Your eyesight might not be what it used to be or the dinners that you once made without needing the recipe are harder to remember. As people age, their needs become a little greater, even with things that they once took for granted.
But it is very important, especially as we age, that we be aware of what we are eating. As we close out National Nutrition Month, we want to share 5 tips to healthier nutrition for seniors:
- Limit Processed Foods: It might seem easy to load up your loved one’s freezer with ‘healthy’ frozen dinners, but those meals are likely loaded with salt and sugar. Just because a package says ‘healthy’ doesn’t mean it really is. Instead, make a recipe for your loved one once a week and divide it into single servings that can be heated in the oven or microwave. This way you can control the ingredients and you will know they are healthy.
- Eat More Fruits and Vegetables: Fruits and vegetables have a lot of vitamins and fiber, are lower in calories, and are generally unprocessed (beware of canned fruits and vegetables). Instead of buying chips and dip, make sure your loved one has plenty of cut up vegetables and hummus or ready-to-eat fruit available.
- Be Wary of Hidden Sugars: They are everywhere – in condiments like BBQ sauce and ketchup to cereals, yogurt and sodas. Find cereal that is low in sugar and get plain yogurt without added sugar. Your loved one can add the cut up fruit (see above point) to it to give it a great flavor.
Eating too much sugar can increase your risk of diabetes, heart disease and some cancers. When you buy packaged food for your loved one, look at the ingredients to see where sugar is listed (keep in mind sugar goes by a lot of names like glucose, high fructose corn syrup, etc). If it is listed at the top, skip it. If it is listed toward the bottom or not at all, it should be okay.
- Be Wary of Salt/Sodium: Even if a product is low in sugar, don’t forget to see how much sodium it has. Too much salt can cause high blood pressure. Instead of using salt as a seasoning, substitute with other herbs and spices to create a great tasting meal that is low in sodium.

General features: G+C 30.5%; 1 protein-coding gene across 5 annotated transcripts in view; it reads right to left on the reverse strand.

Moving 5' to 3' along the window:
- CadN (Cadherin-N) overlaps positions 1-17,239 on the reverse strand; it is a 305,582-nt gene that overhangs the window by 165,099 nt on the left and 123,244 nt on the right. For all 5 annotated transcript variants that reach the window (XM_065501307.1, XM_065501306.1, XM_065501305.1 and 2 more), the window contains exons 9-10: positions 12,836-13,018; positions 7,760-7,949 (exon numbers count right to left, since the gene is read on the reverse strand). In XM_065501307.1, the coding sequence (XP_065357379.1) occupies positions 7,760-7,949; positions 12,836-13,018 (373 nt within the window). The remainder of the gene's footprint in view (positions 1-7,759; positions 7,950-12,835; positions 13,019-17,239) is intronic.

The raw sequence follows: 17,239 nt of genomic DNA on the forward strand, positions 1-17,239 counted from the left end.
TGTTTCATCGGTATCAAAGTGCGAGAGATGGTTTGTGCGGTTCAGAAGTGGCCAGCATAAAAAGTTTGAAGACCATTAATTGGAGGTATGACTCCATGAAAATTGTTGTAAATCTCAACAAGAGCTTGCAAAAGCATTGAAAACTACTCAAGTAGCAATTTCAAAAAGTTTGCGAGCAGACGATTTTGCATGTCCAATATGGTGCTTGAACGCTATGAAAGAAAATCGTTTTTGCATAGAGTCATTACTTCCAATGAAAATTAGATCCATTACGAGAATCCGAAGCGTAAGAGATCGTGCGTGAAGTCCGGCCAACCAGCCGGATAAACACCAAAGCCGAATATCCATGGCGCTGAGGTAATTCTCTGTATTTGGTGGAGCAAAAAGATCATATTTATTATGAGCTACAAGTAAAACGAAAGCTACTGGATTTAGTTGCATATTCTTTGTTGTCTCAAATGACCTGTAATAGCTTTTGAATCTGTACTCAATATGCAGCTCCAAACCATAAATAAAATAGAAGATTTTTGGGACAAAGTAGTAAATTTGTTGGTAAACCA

- Eat More Whole Grains: Your loved one doesn’t have to skip bread altogether; instead get whole grain instead of white bread. The same holds true for pastas and rice – get whole wheat pasta and brown rice instead of white. As with other processed foods, be wary of products that claim they are whole grain, but they are not.
As with a lot of processed foods, packaging can be misleading. Read the ingredient label to be sure you are getting what you really want for your loved one. If your loved one isn’t eating healthy yet, take these changes one at a time. If done correctly, they may welcome the change. It is never too early to start eating better; healthy habits can last a lifetime.
At Assisting Hands Home Care we can provide your loved one with healthy meals and daily activity to keep their mind and body in as good a condition as possible. Whether you need someone to be with your loved one during the day, in the evening or overnight, we can accommodate your needs. You will sleep better knowing that your loved one isn’t home alone when they need help with medication, fall prevention, personal care, eating or other needs.
Contact us today to schedule your free in-home fall prevention assessment at (630) 413-9899.